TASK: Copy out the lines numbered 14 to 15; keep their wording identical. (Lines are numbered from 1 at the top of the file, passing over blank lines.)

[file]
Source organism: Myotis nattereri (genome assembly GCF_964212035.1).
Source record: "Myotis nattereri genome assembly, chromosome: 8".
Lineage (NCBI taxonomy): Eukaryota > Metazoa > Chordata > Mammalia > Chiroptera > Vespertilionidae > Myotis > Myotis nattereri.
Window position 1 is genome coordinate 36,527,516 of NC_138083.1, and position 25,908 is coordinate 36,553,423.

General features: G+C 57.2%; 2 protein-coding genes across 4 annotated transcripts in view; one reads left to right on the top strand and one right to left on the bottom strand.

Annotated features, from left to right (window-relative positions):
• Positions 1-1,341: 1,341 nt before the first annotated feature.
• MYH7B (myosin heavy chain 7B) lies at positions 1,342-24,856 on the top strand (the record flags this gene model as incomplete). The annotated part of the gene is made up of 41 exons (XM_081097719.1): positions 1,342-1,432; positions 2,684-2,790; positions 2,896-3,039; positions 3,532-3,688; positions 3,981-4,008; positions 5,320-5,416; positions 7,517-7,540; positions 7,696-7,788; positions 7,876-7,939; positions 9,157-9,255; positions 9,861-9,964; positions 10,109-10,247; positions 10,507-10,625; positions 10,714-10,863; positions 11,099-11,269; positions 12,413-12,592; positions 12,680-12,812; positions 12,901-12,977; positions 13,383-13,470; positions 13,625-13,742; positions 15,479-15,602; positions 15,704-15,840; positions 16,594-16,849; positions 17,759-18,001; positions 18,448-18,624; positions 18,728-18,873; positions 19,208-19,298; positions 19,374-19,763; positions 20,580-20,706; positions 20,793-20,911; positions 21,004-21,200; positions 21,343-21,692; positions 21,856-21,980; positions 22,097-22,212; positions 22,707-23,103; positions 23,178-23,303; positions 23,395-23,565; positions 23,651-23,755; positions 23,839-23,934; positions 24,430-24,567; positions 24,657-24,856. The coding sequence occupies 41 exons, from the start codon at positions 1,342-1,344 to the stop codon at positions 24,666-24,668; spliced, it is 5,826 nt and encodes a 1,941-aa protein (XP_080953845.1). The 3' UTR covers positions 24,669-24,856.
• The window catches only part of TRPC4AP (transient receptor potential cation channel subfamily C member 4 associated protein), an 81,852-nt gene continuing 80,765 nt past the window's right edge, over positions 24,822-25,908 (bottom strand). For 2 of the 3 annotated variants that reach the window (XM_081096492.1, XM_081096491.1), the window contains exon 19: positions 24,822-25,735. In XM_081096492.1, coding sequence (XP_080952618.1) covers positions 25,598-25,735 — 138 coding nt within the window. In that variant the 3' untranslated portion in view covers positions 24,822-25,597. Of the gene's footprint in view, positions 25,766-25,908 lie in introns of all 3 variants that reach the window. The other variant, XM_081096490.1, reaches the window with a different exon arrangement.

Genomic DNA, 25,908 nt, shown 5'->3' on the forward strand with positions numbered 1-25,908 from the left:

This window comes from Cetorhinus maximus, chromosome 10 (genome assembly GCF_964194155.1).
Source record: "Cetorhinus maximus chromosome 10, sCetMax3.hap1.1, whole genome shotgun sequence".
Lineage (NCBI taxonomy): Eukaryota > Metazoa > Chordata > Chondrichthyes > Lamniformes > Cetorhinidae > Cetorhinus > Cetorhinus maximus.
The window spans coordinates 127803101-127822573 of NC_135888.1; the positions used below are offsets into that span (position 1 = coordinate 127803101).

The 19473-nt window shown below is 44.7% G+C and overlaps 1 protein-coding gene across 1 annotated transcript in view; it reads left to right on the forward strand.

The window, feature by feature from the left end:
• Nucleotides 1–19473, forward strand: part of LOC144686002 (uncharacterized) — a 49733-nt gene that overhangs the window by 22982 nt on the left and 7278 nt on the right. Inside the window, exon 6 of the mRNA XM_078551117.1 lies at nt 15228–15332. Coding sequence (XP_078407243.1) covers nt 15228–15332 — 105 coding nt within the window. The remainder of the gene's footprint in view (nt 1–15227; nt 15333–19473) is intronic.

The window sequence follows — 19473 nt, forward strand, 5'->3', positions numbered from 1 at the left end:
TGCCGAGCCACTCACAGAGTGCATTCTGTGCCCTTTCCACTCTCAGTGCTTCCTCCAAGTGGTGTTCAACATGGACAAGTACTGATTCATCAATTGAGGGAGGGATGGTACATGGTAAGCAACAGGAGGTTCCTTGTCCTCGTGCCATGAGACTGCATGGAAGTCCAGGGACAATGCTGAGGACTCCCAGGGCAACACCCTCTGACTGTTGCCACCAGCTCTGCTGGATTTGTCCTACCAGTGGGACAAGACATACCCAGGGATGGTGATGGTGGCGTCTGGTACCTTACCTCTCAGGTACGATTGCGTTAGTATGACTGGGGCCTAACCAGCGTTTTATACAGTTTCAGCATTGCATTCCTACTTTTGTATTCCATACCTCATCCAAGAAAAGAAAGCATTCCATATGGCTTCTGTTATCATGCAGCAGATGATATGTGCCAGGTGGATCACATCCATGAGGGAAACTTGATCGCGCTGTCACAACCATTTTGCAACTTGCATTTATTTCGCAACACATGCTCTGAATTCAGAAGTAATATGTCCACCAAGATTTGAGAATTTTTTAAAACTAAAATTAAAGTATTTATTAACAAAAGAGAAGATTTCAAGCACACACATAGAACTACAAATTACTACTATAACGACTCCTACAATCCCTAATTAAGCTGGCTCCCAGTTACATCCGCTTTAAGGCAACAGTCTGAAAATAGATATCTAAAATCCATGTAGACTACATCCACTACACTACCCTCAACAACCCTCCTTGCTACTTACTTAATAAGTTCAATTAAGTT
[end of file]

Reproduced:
The window spans coordinates 127803101-127822573 of NC_135888.1; the positions used below are offsets into that span (position 1 = coordinate 127803101).

The 19473-nt window shown below is 44.7% G+C and overlaps 1 protein-coding gene across 1 annotated transcript in view; it reads left to right on the forward strand.